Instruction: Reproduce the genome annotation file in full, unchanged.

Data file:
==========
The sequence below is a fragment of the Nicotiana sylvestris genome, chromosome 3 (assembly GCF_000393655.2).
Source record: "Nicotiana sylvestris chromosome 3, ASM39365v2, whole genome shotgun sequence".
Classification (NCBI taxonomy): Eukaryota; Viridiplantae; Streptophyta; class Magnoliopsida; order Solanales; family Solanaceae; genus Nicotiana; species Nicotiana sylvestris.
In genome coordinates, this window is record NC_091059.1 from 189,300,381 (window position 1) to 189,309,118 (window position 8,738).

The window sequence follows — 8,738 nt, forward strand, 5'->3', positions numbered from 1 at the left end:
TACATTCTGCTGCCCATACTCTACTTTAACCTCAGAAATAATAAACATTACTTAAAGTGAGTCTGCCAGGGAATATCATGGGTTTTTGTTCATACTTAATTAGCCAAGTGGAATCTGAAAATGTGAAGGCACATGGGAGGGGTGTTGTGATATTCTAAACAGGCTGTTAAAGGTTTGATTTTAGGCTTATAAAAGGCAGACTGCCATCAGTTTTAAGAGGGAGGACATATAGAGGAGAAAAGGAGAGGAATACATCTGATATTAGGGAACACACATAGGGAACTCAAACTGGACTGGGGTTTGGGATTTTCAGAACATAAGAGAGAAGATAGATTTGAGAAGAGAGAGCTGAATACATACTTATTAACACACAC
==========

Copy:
The sequence below is a fragment of the Nicotiana sylvestris genome, chromosome 3 (assembly GCF_000393655.2).
Source record: "Nicotiana sylvestris chromosome 3, ASM39365v2, whole genome shotgun sequence".
Classification (NCBI taxonomy): Eukaryota; Viridiplantae; Streptophyta; class Magnoliopsida; order Solanales; family Solanaceae; genus Nicotiana; species Nicotiana sylvestris.
In genome coordinates, this window is record NC_091059.1 from 189,300,381 (window position 1) to 189,309,118 (window position 8,738).

The window sequence follows — 8,738 nt, forward strand, 5'->3', positions numbered from 1 at the left end:
TACATTCTGCTGCCCATACTCTACTTTAACCTCAGAAATAATAAACATTACTTAAAGTGAGTCTGCCAGGGAATATCATGGGTTTTTGTTCATACTTAATTAGCCAAGTGGAATCTGAAAATGTGAAGGCACATGGGAGGGGTGTTGTGATATTCTAAACAGGCTGTTAAAGGTTTGATTTTAGGCTTATAAAAGGCAGACTGCCATCAGTTTTAAGAGGGAGGACATATAGAGGAGAAAAGGAGAGGAATACATCTGATATTAGGGAACACACATAGGGAACTCAAACTGGACTGGGGTTTGGGATTTTCAGAACATAAGAGAGAAGATAGATTTGAGAAGAGAGAGCTGAATACATACTTATTAACACACAC